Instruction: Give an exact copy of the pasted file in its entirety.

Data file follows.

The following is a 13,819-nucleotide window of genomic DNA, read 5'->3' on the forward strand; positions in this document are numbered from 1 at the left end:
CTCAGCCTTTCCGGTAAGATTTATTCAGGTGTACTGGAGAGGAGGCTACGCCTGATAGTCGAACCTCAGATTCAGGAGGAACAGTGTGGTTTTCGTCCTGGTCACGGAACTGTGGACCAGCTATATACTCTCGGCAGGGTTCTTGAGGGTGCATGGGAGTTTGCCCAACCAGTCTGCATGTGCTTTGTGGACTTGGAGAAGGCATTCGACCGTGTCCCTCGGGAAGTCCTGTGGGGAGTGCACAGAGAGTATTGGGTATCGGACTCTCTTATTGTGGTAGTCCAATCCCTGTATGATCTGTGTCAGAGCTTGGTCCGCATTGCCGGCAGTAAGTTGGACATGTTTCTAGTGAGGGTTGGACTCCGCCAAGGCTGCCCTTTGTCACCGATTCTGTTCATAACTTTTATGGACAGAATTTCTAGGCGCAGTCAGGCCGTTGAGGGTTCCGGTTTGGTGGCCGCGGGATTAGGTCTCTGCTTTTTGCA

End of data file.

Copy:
The following is a 13,819-nucleotide window of genomic DNA, read 5'->3' on the forward strand; positions in this document are numbered from 1 at the left end:
CTCAGCCTTTCCGGTAAGATTTATTCAGGTGTACTGGAGAGGAGGCTACGCCTGATAGTCGAACCTCAGATTCAGGAGGAACAGTGTGGTTTTCGTCCTGGTCACGGAACTGTGGACCAGCTATATACTCTCGGCAGGGTTCTTGAGGGTGCATGGGAGTTTGCCCAACCAGTCTGCATGTGCTTTGTGGACTTGGAGAAGGCATTCGACCGTGTCCCTCGGGAAGTCCTGTGGGGAGTGCACAGAGAGTATTGGGTATCGGACTCTCTTATTGTGGTAGTCCAATCCCTGTATGATCTGTGTCAGAGCTTGGTCCGCATTGCCGGCAGTAAGTTGGACATGTTTCTAGTGAGGGTTGGACTCCGCCAAGGCTGCCCTTTGTCACCGATTCTGTTCATAACTTTTATGGACAGAATTTCTAGGCGCAGTCAGGCCGTTGAGGGTTCCGGTTTGGTGGCCGCGGGATTAGGTCTCTGCTTTTTGCA